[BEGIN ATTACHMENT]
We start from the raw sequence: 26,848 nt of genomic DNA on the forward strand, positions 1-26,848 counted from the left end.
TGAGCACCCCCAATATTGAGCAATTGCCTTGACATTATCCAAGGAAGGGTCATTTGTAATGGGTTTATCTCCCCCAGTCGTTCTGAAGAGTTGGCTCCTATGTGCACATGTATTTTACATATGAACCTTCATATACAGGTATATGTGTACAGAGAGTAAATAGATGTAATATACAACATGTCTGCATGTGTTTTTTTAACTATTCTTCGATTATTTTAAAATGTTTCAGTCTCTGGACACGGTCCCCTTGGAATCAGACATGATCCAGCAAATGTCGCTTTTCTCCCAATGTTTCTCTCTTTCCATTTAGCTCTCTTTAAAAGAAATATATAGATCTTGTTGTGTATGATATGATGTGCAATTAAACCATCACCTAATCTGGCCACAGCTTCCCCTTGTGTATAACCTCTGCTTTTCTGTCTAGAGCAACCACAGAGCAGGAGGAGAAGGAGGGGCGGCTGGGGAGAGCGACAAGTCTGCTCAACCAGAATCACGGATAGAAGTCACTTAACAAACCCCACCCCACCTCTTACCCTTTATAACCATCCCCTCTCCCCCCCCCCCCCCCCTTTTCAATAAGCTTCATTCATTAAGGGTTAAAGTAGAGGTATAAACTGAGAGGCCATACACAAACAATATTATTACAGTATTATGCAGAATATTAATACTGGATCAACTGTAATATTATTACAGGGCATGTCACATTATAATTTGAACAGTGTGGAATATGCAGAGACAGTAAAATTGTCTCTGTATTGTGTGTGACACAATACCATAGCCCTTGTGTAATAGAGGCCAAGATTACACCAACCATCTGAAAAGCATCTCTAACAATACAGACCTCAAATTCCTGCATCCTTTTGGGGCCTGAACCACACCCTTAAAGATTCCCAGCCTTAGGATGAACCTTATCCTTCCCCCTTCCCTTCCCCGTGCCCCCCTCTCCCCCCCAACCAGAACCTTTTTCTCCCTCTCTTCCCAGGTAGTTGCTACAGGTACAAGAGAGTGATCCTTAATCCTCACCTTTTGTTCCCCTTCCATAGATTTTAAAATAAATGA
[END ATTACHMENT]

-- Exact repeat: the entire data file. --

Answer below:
We start from the raw sequence: 26,848 nt of genomic DNA on the forward strand, positions 1-26,848 counted from the left end.
TGAGCACCCCCAATATTGAGCAATTGCCTTGACATTATCCAAGGAAGGGTCATTTGTAATGGGTTTATCTCCCCCAGTCGTTCTGAAGAGTTGGCTCCTATGTGCACATGTATTTTACATATGAACCTTCATATACAGGTATATGTGTACAGAGAGTAAATAGATGTAATATACAACATGTCTGCATGTGTTTTTTTAACTATTCTTCGATTATTTTAAAATGTTTCAGTCTCTGGACACGGTCCCCTTGGAATCAGACATGATCCAGCAAATGTCGCTTTTCTCCCAATGTTTCTCTCTTTCCATTTAGCTCTCTTTAAAAGAAATATATAGATCTTGTTGTGTATGATATGATGTGCAATTAAACCATCACCTAATCTGGCCACAGCTTCCCCTTGTGTATAACCTCTGCTTTTCTGTCTAGAGCAACCACAGAGCAGGAGGAGAAGGAGGGGCGGCTGGGGAGAGCGACAAGTCTGCTCAACCAGAATCACGGATAGAAGTCACTTAACAAACCCCACCCCACCTCTTACCCTTTATAACCATCCCCTCTCCCCCCCCCCCCCCCCTTTTCAATAAGCTTCATTCATTAAGGGTTAAAGTAGAGGTATAAACTGAGAGGCCATACACAAACAATATTATTACAGTATTATGCAGAATATTAATACTGGATCAACTGTAATATTATTACAGGGCATGTCACATTATAATTTGAACAGTGTGGAATATGCAGAGACAGTAAAATTGTCTCTGTATTGTGTGTGACACAATACCATAGCCCTTGTGTAATAGAGGCCAAGATTACACCAACCATCTGAAAAGCATCTCTAACAATACAGACCTCAAATTCCTGCATCCTTTTGGGGCCTGAACCACACCCTTAAAGATTCCCAGCCTTAGGATGAACCTTATCCTTCCCCCTTCCCTTCCCCGTGCCCCCCTCTCCCCCCCAACCAGAACCTTTTTCTCCCTCTCTTCCCAGGTAGTTGCTACAGGTACAAGAGAGTGATCCTTAATCCTCACCTTTTGTTCCCCTTCCATAGATTTTAAAATAAATGA